After the mass has set, it is obvious that buckling of the bottom or sliding of thesides will be rendered impossible. It is of course to be understood'that the casing filled with reinforced concrete of which the pillars are formed, will be of such diameter as Will constitute resisting strength in ratio with the pressure they are intended to withstand.
In a case where slides from the sides and oozings from the bottom ha d filled up a. ditch or canal to a point of quiescence throughresistance equaling pressure, stabilization of bottoms and sides of such ditch or canal can be successfully made without removing the debris or mud. Inasmuch as this debris or mud had already established andretained quiesence, the necessity of its retention in place until the process of stabilization of bottom and sides had established safe rigidityis obvious.
In an instance like this, casings are driven through the superincumbent' mud or debris to or into the bottom of the cut or canal; a
drill is then inserted and a bore-hole made the ditch or canal, thus completing one stabilizing reinforced concrete pillar.
When like kind of pillars in such space relation to one another as may be deemed advisable, are inserted in the .bottom and banks of some" or all of a cross section of the area to be stabilized, the mud and debris is ready :to be moved, and while being removed the over-length of easing above the bottom or cut of canal would be sawed off at the proper point in instances where it could not be screwed off at or immediately below the established bottom of the ditch or canal. '65 When the superincumbent mud and debris, and extra casing lengths, are removed from the area being treated, the reinforcedconcrete surfacing should immediately follow, together with the placing of plates and strips as already related.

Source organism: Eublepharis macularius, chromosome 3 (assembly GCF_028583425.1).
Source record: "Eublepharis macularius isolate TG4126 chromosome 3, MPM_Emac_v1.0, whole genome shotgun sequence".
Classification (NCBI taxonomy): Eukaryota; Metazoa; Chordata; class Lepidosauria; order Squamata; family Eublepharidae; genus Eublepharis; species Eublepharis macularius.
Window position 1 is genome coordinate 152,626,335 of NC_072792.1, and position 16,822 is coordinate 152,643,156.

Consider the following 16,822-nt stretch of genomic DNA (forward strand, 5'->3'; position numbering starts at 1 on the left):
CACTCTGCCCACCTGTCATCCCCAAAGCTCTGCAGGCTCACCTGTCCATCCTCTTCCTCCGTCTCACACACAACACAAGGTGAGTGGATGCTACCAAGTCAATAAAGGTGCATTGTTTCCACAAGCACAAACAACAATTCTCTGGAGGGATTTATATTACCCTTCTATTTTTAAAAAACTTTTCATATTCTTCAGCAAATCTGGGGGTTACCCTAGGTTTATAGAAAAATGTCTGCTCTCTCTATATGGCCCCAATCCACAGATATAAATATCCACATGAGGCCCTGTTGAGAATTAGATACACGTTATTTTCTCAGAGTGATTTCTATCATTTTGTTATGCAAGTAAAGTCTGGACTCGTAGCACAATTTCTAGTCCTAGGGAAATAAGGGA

It is apparent from this disclosure that a simple and thoroughly eflicient means has been provided for attaining the desired ends,
4 and while the above is a description of the opposite end beyond the surface, a core pipe arranged centrally within said casing and protruding beyond the upper open end thereof, a jacket of reinforcing steel rods sur-v rounding said -core pipe, spacing members extending radially from said jacket, the said casing being filled with cQncrete, and a screw ca on the protruding end of said core pipe,- su stantiallyv as described.
2. In a stabilizing foundation, a-hollow casing adapted to be embedded at one end in the ground, a core extending centrally through said casing and protruding at one end beyond the same, the said protruding end being threaded, a plurality of steel rods forming a jacket surrounding said core and being coextensive with said casing, spacing members extending radially from said jacket and engaging said casing at their free ends,
the said casing being filled with concrete, and a screw cap threaded on the outer end of said I core, substantially as described.
In testimony whereof I affix my signature in presence of two witnesses.
MICHAEL J. COONEY. Witnesses:
AsA BURTON HALL, JOHN MILLS.